How Much Hope Do the Bad Teams Have?

Spring training has gotten surprisingly close, and — in terms of significant activity — the offseason is mostly complete. Just about every team around has a pretty good idea what the opening-day roster is going to look like, which means we’re coming up on projection season. Now, you could argue it’s always projection season, at least here on FanGraphs, but the team projections should, in theory, be better than they’ve been all winter. So let’s work with that.

Right now, all we have available is Steamer. We’re still a little while away from ZiPS getting folded in. But Steamer isn’t stupid, so, looking at that, we see the following teams projected to bring up the MLB rear: the Padres (66 wins), the Brewers (67 wins), and the Reds (69 wins). No one else is projected right now for a win total in the 60s, and while the White Sox would end up down there if they sold Jose Quintana, that hasn’t yet happened, so we shouldn’t assume anything.

You could argue the three worst teams are on the right tracks. All of them are openly rebuilding, and none of them think they’re going to win in 2017. Keith Law just ranked the Padres’ farm system No. 3 in the game. He ranked the Brewers at No. 6, and he ranked the Reds at No. 8. I don’t think many people thought the Reds would come in so high! There they are, though. Lots to hope for in the future.

But what about the near-term future? How good could these teams be in the year just ahead? None of them plan to win, but, miracles happen. To get to the point: I consulted my spreadsheet of team projections going back to 2005. That’s 12 years, and over that span, I found 26 teams projected to win no more than 70 games. Here’s a big (sortable) table of how all those teams did:

Worst Projected Teams Since 2005
Team Season Projected W Actual W BaseRuns W
Orioles 2012 70 93 82
Blue Jays 2010 65 85 84
Marlins 2008 68 84 81
Astros 2010 69 76 68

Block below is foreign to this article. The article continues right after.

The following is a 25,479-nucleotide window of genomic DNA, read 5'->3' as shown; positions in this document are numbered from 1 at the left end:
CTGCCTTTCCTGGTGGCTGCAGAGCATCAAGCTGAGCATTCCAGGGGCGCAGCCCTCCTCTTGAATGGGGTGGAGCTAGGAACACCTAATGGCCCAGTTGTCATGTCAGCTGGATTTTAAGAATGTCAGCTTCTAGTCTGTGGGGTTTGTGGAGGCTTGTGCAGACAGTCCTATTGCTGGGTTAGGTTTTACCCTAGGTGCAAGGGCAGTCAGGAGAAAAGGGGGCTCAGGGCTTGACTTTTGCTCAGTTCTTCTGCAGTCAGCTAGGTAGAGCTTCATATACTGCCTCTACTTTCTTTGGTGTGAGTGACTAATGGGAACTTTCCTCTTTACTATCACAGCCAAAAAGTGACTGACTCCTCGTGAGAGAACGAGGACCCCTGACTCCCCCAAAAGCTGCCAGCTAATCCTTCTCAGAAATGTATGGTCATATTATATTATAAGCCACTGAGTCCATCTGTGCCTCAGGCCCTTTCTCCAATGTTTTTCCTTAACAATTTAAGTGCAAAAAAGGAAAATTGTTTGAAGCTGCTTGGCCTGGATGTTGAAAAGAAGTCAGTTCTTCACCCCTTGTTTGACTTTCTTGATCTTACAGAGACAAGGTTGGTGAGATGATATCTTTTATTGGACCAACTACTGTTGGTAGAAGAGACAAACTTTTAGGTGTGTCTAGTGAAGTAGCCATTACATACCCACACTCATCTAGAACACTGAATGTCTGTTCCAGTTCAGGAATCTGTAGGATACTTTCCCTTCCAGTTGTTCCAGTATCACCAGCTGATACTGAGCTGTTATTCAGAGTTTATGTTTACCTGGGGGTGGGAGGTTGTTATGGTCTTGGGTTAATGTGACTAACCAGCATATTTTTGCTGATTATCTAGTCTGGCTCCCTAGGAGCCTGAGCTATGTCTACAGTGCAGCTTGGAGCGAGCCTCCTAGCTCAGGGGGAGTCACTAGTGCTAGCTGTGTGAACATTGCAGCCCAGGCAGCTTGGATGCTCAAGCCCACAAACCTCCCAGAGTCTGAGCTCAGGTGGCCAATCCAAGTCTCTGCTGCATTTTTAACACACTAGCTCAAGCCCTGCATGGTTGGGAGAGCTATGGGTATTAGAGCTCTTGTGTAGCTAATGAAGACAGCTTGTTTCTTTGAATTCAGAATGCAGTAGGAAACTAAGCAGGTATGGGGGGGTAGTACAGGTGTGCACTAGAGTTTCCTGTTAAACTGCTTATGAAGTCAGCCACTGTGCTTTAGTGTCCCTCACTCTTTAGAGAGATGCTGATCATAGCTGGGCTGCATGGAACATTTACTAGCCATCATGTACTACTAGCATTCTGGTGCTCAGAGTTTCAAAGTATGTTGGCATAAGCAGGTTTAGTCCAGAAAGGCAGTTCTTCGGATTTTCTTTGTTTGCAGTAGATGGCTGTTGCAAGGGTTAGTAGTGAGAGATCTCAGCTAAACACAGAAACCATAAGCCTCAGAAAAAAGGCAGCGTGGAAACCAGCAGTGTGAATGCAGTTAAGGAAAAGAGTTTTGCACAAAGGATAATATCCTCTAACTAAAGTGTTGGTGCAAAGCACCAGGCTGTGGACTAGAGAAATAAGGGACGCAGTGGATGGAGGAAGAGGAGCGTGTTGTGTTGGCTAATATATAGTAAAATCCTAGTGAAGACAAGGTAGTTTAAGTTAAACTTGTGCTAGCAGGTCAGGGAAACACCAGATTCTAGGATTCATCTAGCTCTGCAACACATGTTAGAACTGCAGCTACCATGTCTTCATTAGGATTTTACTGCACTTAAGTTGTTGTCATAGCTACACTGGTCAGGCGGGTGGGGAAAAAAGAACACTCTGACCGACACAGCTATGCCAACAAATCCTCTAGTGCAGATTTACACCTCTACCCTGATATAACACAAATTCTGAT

Brewers 2016 69 73 76
Nationals 2007 70 73 69
Pirates 2011 70 72 70
Phillies 2016 64 71 63
Royals 2011 68 71 78
Astros 2014 67 70 77
Royals 2007 65 69 74
Braves 2016 68 68 70
Orioles 2008 67 68 72
Pirates 2008 70 67 67
Pirates 2005 69 67 72
Rays 2005 70 67 64
Twins 2013 67 66 63
Phillies 2015 66 63 59
Marlins 2013 69 62 65
Pirates 2009 70 62 66
Royals 2006 65 62 62
Nationals 2008 70 59 62
Astros 2011 66 56 62
Royals 2005 68 56 59
Astros 2012 64 55 58
Astros 2013 60 51 57

On average, the teams were projected to win 68 games. On average, they actually won 68 games, with an average BaseRuns win total of 68. Pretty good, all in all, by which I mean, pretty bad. The medians are also in agreement.

Of note: The worst projected team was even worse than expected. Of greater note, though, is that three of these 26 teams finished over .500. That’s about a 12% success rate, if that means anything to you. The 2012 Orioles are the greatest success story included, because they outdid their projected win total by an unbelievable 23. They made the playoffs! Their win totals leading up to the season in question: 69, 66, 64, 68, 69, 70. Between 2007 – 2011, no team in the American League won fewer games than the Orioles. Between 2012 – 2016, no team in the American League has won more games than the Orioles. That year in 2012 was when the whole story of the organization was flipped on its head.

The 2010 Blue Jays were only a little outdone. They beat their projection by 20 wins, and just looking at BaseRuns, they finished better than the 2012 Orioles. Those Jays were thought to be somewhat rebuilding, after ridding themselves of J.P. Ricciardi, and no team would expect to win after trading away Roy Halladay. The Jays played just one month that year with a sub-.500 record.

And then you’ve got the 2008 Marlins, before they decided to identify just with Miami. What the 2008 projections knew was that, in December 2007, the Marlins traded Miguel Cabrera to the Tigers. But the projections didn’t think the run prevention would improve by 124. It wasn’t a playoff season, but it was a hell of a lot better than it could’ve been.

In all, 26 projected bad teams. Of those, 23 were at least mostly bad. Odds are, the Padres, Brewers, and Reds will be bad, too. But let’s just say, for simplicity, there’s a 3-in-26 chance for each given team to do better than .500. It would follow there’s about a 30% shot for at least one of these teams to do better than .500. Wouldn’t that be something? I’ll pick the Brewers, and live with it.

Jeff made Lookout Landing a thing, but he does not still write there about the Mariners. He does write here, sometimes about the Mariners, but usually not.

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7 years ago

The real question is if Jeff kept a straight face when mentioning “hope” and the Reds in the same paragraph.